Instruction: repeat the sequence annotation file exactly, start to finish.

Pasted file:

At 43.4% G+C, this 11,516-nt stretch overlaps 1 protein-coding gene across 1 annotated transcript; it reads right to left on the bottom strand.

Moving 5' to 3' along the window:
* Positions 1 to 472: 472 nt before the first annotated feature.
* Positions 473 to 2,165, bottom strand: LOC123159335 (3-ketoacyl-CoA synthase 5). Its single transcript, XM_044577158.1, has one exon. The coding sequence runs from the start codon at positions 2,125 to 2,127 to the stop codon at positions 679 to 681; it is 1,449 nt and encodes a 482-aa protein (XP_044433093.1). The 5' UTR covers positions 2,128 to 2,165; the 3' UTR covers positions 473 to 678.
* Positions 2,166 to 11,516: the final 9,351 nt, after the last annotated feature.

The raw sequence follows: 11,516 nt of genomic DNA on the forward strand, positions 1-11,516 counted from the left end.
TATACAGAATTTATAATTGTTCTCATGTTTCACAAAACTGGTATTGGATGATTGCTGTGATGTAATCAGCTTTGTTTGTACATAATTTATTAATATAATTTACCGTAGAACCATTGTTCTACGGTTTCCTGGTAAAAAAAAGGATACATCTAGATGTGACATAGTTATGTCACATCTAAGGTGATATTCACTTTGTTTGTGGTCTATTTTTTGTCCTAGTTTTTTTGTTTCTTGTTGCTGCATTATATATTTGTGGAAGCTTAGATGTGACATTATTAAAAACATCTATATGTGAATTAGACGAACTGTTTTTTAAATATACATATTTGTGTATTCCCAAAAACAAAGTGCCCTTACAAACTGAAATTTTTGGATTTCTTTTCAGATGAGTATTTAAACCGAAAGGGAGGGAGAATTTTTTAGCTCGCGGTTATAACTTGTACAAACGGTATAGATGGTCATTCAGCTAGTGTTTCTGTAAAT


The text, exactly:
At 43.4% G+C, this 11,516-nt stretch overlaps 1 protein-coding gene across 1 annotated transcript; it reads right to left on the bottom strand.

Moving 5' to 3' along the window:
* Positions 1 to 472: 472 nt before the first annotated feature.
* Positions 473 to 2,165, bottom strand: LOC123159335 (3-ketoacyl-CoA synthase 5). Its single transcript, XM_044577158.1, has one exon. The coding sequence runs from the start codon at positions 2,125 to 2,127 to the stop codon at positions 679 to 681; it is 1,449 nt and encodes a 482-aa protein (XP_044433093.1). The 5' UTR covers positions 2,128 to 2,165; the 3' UTR covers positions 473 to 678.
* Positions 2,166 to 11,516: the final 9,351 nt, after the last annotated feature.

The raw sequence follows: 11,516 nt of genomic DNA on the forward strand, positions 1-11,516 counted from the left end.
TATACAGAATTTATAATTGTTCTCATGTTTCACAAAACTGGTATTGGATGATTGCTGTGATGTAATCAGCTTTGTTTGTACATAATTTATTAATATAATTTACCGTAGAACCATTGTTCTACGGTTTCCTGGTAAAAAAAAGGATACATCTAGATGTGACATAGTTATGTCACATCTAAGGTGATATTCACTTTGTTTGTGGTCTATTTTTTGTCCTAGTTTTTTTGTTTCTTGTTGCTGCATTATATATTTGTGGAAGCTTAGATGTGACATTATTAAAAACATCTATATGTGAATTAGACGAACTGTTTTTTAAATATACATATTTGTGTATTCCCAAAAACAAAGTGCCCTTACAAACTGAAATTTTTGGATTTCTTTTCAGATGAGTATTTAAACCGAAAGGGAGGGAGAATTTTTTAGCTCGCGGTTATAACTTGTACAAACGGTATAGATGGTCATTCAGCTAGTGTTTCTGTAAAT